There are undoubtedly gaps and ambiguities in humanitarian law which need to be addressed; this much even the International Committee of the Red Cross has recognised. But the Geneva Conventions remains sound, and should not be too quickly dismissed. Critics allege that international law fails to take into account many issues pertinent to today’s conflicts; in fact, however, many of these issues are expressly addressed – just not in the way critics would like.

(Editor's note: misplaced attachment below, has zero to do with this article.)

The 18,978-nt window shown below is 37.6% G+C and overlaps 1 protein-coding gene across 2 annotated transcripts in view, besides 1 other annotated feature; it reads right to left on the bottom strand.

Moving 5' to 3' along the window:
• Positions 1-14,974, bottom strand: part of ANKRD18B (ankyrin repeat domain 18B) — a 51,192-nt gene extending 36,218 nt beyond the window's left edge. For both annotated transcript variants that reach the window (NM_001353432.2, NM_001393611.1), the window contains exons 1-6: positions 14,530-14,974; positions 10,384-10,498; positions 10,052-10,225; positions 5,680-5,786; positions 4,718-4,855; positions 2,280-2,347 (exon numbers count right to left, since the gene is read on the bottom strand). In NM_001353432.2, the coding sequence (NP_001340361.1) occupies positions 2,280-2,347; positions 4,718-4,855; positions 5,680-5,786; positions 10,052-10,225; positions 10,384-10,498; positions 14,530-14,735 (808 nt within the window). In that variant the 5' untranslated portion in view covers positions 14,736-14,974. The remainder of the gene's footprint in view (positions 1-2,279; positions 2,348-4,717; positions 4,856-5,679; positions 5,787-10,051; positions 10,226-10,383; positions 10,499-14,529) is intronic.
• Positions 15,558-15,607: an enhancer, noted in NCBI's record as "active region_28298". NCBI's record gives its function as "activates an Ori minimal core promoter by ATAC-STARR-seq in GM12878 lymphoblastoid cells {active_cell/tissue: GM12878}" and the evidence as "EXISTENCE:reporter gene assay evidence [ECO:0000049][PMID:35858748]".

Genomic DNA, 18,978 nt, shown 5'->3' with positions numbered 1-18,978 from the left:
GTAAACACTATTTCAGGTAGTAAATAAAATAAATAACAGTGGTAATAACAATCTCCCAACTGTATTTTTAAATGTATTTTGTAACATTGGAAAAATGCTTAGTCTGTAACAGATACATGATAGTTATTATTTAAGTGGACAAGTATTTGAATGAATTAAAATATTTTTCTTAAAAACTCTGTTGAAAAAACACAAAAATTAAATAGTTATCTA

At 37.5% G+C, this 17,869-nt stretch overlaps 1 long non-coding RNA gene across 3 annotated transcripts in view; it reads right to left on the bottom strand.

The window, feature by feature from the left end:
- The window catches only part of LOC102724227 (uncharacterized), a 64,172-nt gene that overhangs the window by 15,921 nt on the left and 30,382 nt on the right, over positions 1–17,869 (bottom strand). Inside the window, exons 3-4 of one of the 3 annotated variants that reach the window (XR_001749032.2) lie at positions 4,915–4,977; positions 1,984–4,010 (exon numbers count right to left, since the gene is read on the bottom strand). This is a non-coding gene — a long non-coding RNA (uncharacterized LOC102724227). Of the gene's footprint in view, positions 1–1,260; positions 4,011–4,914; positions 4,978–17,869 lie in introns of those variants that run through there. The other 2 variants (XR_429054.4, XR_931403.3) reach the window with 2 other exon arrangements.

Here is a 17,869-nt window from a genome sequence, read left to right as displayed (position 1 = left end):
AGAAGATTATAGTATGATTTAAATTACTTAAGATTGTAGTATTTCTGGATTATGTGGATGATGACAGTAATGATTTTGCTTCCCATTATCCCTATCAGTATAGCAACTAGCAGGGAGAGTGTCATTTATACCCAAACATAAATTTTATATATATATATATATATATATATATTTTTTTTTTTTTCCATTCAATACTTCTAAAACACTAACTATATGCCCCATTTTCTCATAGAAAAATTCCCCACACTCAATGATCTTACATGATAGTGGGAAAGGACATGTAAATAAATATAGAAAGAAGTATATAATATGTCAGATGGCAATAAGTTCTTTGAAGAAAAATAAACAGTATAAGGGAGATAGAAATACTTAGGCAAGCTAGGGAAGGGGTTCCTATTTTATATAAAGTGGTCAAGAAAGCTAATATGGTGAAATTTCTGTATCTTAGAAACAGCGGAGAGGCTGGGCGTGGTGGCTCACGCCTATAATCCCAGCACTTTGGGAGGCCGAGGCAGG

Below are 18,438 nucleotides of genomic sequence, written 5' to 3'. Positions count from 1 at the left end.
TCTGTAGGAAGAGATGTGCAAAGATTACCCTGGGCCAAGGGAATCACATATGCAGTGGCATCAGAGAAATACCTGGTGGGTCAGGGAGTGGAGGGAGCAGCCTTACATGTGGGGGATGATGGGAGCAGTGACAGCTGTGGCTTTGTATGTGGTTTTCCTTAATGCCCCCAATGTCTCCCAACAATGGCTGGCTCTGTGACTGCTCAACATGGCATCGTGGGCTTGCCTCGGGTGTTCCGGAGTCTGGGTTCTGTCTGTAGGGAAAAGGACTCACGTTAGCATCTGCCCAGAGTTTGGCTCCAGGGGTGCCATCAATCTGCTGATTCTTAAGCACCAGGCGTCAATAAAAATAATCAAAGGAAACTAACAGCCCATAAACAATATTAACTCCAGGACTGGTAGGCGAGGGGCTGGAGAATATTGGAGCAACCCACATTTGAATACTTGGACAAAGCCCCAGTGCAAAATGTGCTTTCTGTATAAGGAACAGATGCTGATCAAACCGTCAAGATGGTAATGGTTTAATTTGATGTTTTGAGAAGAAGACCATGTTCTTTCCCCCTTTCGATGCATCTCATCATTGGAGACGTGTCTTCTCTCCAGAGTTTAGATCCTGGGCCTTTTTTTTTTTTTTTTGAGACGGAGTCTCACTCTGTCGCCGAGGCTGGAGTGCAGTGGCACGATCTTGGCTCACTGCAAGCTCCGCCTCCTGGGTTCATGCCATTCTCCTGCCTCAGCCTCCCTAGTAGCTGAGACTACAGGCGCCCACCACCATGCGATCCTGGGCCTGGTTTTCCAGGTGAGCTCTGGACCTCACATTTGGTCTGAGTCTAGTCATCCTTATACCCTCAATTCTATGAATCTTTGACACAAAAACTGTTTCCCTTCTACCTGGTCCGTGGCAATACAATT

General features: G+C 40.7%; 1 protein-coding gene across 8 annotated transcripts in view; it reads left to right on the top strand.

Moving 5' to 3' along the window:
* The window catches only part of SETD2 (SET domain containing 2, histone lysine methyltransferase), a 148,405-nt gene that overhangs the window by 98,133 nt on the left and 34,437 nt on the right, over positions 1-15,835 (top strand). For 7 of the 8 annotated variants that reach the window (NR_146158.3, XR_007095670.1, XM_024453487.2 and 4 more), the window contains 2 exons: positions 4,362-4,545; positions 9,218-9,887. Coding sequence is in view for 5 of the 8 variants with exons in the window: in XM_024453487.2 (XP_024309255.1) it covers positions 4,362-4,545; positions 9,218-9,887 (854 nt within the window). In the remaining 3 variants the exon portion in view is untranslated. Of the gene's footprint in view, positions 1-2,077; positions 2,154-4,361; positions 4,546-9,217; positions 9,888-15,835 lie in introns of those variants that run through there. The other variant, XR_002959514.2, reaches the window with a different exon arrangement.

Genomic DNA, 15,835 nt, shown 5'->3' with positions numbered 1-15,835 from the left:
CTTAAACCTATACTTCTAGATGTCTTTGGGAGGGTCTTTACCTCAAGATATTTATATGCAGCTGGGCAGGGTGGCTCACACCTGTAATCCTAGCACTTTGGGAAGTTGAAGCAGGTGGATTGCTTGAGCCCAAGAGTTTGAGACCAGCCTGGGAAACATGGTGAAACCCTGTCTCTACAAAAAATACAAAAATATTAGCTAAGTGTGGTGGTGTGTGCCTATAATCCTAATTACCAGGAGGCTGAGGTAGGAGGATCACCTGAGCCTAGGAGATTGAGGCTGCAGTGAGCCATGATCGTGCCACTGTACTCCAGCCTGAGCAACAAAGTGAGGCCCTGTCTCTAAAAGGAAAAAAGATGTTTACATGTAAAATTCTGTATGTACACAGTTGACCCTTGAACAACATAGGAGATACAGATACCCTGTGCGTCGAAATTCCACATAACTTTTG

Current criticisms of the laws of war come in the context of significant changes in the conduct of conflict. Most humanitarian law was designed at a time when armed conflict usually meant a declared war between two or more states with identified territories and armed forces; today, such conflict is the exception, rather than the rule. Today’s conflicts are usually internal, and often involve one or more amorphous non-state actors. These changes have provoked a number of intersecting and cross-cutting criticisms, which go both to the scope and the substance of humanitarian law. The common thread of these is that the laws of war, at least as currently constituted, are no longer valid. I will attempt to address, very summarily, the core criticisms. They relate, largely, to the definition of armed conflict, the fundamental principles of distinction and proportionality, the issue of lawfare and, to a lesser extent, the notion of reciprocity.